COLUMBIA, S.C. -- Marcus Lattimore ran for more yards against Navy than South Carolina Heisman Trophy winner George Rogers ran for in any one game during his remarkable career.
And the No. 10 Gamecocks (3-0) needed just about every one of Lattimore's career-high 246 yards to hold off the Midshipmen 24-21 on Saturday.
The sophomore carried 37 times and averaged 6.6 yards a run. South Carolina ran 37 plays in the second half, and the Lattimore touched the ball on 26 of them.
"We figured the best way to try to win the game was to just hand it to him and keep blocking," Gamecocks coach Steve Spurrier said.
Rogers' best day ever for South Carolina was 237 yards in 1978 against Wake Forest.
Lattimore said he would have run more if he had to. He said he felt stronger in the fourth quarter, and was three carries away from tying his career high. Lattimore ran the ball 13 of South Carolina's 18 plays in the fourth quarter, and that included a kneel down by quarterback Stephen Garcia at the end of the game.
"I feel good right now," Lattimore said. "It don't hit you until about 9 o'clock in the morning."
Navy (2-1) stopped Lattimore for a loss just once, and it was on a fourth down with 5:34 to go, giving the Midshipmen a shot to win with their option attack that had left the Gamecocks defense befuddled at times.
But freshman defensive lineman Jadeveon Clowney managed to hit quarterback Kriss Proctor in the backfield on a first down play before he could check his options, then hurried Proctor on several more plays, leaving the Midshipmen no choice but to pass.
Antonio Allen picked off a fourth-down throw with a minute to go to seal the win.
It was a painful blow for Navy, which was trying to upset a top 10 team for the first time since the Midshipmen broke South Carolina fans' hearts by upsetting the then-No. 2 and undefeated Gamecocks 38-21 in November 1984. South Carolina hasn't handled being highly ranked very well under Spurrier, going just 1-2 when in the top 10.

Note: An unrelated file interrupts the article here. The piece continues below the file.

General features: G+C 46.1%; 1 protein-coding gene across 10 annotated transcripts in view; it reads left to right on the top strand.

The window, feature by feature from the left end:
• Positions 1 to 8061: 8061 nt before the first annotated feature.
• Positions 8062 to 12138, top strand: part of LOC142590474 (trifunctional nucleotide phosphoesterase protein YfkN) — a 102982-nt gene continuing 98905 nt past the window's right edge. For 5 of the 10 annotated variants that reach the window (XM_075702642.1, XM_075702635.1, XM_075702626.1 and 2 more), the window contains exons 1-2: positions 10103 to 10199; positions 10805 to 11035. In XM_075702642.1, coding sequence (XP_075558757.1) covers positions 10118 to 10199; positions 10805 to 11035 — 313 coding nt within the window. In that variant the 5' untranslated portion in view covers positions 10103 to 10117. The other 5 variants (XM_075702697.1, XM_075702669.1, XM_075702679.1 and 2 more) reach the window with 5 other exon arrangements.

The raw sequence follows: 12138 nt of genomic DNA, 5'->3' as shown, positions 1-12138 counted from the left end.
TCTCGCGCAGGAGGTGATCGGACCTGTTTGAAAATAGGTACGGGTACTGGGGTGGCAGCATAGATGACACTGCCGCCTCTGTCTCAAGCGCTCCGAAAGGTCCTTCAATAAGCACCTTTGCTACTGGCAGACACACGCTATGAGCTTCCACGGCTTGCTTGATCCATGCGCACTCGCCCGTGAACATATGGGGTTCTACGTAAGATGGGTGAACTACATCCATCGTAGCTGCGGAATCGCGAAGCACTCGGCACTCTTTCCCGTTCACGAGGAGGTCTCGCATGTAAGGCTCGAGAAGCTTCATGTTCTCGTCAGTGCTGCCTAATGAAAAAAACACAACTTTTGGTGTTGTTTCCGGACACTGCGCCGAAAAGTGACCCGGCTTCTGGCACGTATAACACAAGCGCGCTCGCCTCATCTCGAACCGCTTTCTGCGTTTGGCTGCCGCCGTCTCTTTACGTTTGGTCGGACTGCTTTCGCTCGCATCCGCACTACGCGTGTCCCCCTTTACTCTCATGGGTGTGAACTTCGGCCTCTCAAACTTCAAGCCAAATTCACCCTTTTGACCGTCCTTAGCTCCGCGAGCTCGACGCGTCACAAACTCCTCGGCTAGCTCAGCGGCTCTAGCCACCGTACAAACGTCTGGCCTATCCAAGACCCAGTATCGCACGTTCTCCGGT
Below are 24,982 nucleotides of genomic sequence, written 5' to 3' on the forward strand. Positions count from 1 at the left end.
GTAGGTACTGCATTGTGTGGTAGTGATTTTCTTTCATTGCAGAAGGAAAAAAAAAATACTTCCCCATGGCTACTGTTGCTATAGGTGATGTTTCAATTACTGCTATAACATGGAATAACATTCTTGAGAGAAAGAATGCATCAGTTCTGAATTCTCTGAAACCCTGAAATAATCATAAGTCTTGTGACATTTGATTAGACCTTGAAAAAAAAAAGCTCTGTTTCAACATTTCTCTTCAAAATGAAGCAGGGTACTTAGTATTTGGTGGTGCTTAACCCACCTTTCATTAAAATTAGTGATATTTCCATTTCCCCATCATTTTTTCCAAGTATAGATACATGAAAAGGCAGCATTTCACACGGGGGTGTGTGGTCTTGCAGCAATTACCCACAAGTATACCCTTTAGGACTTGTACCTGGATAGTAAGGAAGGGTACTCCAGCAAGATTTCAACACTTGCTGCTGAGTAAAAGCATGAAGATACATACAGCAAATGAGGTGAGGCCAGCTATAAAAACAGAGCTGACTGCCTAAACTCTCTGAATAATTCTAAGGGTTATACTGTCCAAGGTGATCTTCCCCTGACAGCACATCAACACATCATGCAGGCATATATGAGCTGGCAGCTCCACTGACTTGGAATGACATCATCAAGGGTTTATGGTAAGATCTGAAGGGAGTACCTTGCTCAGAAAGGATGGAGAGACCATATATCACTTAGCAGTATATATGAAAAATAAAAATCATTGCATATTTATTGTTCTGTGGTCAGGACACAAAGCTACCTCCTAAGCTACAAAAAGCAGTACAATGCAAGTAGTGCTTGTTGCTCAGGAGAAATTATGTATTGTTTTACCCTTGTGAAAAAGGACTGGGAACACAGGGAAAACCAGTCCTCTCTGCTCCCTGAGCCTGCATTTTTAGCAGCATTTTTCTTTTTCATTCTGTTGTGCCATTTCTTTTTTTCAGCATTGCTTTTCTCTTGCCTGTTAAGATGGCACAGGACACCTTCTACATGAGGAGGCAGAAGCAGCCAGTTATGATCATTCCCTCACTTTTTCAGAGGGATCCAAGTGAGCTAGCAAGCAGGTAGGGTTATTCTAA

"Our guys are heartbroken right now," Navy coach Ken Niumatalolo said. "It's a tough pill to swallow."
The Midshipmen ran their option efficiently, rushing for 274 yards split among seven players. Fullback Alex Teich led them with 93 yards rushing and a touchdown. Proctor added 68 yards against a defense that was allowing just 137 yards a game coming in.
Garcia appeared to have an off night, overthrowing several receivers and throwing the ball as he got hit that led to an interception on South Carolina's first possession of the third quarter. Garcia was 18 of 25 for 204 yards, mostly on short passes. Star receiver Alshon Jeffery didn't start because he broke a team rule and finished with two catches for 35 yards.
The struggles in the air left Spurrier concerned with undefeated Vanderbilt coming to town next Saturday.
"I can only do so much. I can't worry about everything," Spurrier said. "I'm trying to get our passing game in a little bit better shape. We seem to be struggling a bit throwing."
Well, there's always Lattimore, who touched the ball on 41 of his team's 69 plays and caught four passes for 25 yards.
"A back like that can do anything he wants if you don't gang tackle him. He's shifty, he's explosive and hits the smallest holes there are. You might think you have him bottled down but he sneaks through there," Midshipmen defensive back Kwesi Mitchell said.
Garcia said Lattimore and the offensive line deserve most of the credit for South Carolina's 3-0 start. Lattimore ran for 1,197 yards and was the Southeastern Conference freshman of the year in 2010. He is averaging 178 yards a game so far as a sophomore.
"You can't thank that guy enough," Garcia said.
The difference in the game may have come at the end of the second quarter. Navy stopped Garcia on a keeper, forcing a fourth-and-7 from the Navy 49. The Midshipmen didn't call a time-out, and the Gamecocks let the play clock run down before calling their own time-out with 24 seconds to go.
Garcia then completed a 12-yard pass to Justice Cunningham and a 5-yard pass to Lattimore, leaving enough time for Jay Wooten to kick a 48-yard field goal to end the half.
For the third time this season, Spurrier came out of a game saying his team didn't play up to its potential. But he also said any team that wins championships has at least a few close games to look back on and feel fortunate to end up with a win.
"I'm embracing it," said Spurrier, who improved to 43-0 against teams outside the BCS. "This is the kind of game you lose."